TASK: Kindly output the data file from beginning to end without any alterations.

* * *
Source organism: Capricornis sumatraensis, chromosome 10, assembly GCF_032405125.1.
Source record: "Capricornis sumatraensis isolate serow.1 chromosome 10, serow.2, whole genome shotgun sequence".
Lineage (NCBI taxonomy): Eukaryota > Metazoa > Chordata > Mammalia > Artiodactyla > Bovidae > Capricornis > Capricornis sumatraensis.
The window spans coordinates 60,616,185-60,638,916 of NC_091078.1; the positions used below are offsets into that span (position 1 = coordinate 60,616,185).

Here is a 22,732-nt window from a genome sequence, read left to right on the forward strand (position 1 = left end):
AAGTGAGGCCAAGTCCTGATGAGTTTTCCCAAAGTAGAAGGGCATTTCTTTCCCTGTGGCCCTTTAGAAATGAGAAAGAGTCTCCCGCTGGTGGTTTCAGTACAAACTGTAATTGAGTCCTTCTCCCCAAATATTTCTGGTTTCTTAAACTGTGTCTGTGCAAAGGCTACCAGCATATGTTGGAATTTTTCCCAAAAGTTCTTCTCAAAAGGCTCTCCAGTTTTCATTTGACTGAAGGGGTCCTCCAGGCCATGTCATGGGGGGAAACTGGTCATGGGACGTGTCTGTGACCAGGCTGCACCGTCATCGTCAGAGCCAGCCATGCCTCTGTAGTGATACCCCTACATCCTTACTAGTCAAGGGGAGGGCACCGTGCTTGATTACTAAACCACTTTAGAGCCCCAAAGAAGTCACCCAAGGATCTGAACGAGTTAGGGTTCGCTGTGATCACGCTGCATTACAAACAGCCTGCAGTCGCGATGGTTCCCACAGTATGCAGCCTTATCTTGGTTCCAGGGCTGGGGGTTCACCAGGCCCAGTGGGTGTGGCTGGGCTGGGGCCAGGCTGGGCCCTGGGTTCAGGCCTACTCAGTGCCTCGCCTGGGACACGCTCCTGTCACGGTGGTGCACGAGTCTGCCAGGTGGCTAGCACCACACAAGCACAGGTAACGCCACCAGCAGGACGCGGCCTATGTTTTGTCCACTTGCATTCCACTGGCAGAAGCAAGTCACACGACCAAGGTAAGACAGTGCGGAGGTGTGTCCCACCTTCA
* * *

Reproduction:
Source organism: Capricornis sumatraensis, chromosome 10, assembly GCF_032405125.1.
Source record: "Capricornis sumatraensis isolate serow.1 chromosome 10, serow.2, whole genome shotgun sequence".
Lineage (NCBI taxonomy): Eukaryota > Metazoa > Chordata > Mammalia > Artiodactyla > Bovidae > Capricornis > Capricornis sumatraensis.
The window spans coordinates 60,616,185-60,638,916 of NC_091078.1; the positions used below are offsets into that span (position 1 = coordinate 60,616,185).

Here is a 22,732-nt window from a genome sequence, read left to right on the forward strand (position 1 = left end):
AAGTGAGGCCAAGTCCTGATGAGTTTTCCCAAAGTAGAAGGGCATTTCTTTCCCTGTGGCCCTTTAGAAATGAGAAAGAGTCTCCCGCTGGTGGTTTCAGTACAAACTGTAATTGAGTCCTTCTCCCCAAATATTTCTGGTTTCTTAAACTGTGTCTGTGCAAAGGCTACCAGCATATGTTGGAATTTTTCCCAAAAGTTCTTCTCAAAAGGCTCTCCAGTTTTCATTTGACTGAAGGGGTCCTCCAGGCCATGTCATGGGGGGAAACTGGTCATGGGACGTGTCTGTGACCAGGCTGCACCGTCATCGTCAGAGCCAGCCATGCCTCTGTAGTGATACCCCTACATCCTTACTAGTCAAGGGGAGGGCACCGTGCTTGATTACTAAACCACTTTAGAGCCCCAAAGAAGTCACCCAAGGATCTGAACGAGTTAGGGTTCGCTGTGATCACGCTGCATTACAAACAGCCTGCAGTCGCGATGGTTCCCACAGTATGCAGCCTTATCTTGGTTCCAGGGCTGGGGGTTCACCAGGCCCAGTGGGTGTGGCTGGGCTGGGGCCAGGCTGGGCCCTGGGTTCAGGCCTACTCAGTGCCTCGCCTGGGACACGCTCCTGTCACGGTGGTGCACGAGTCTGCCAGGTGGCTAGCACCACACAAGCACAGGTAACGCCACCAGCAGGACGCGGCCTATGTTTTGTCCACTTGCATTCCACTGGCAGAAGCAAGTCACACGACCAAGGTAAGACAGTGCGGAGGTGTGTCCCACCTTCA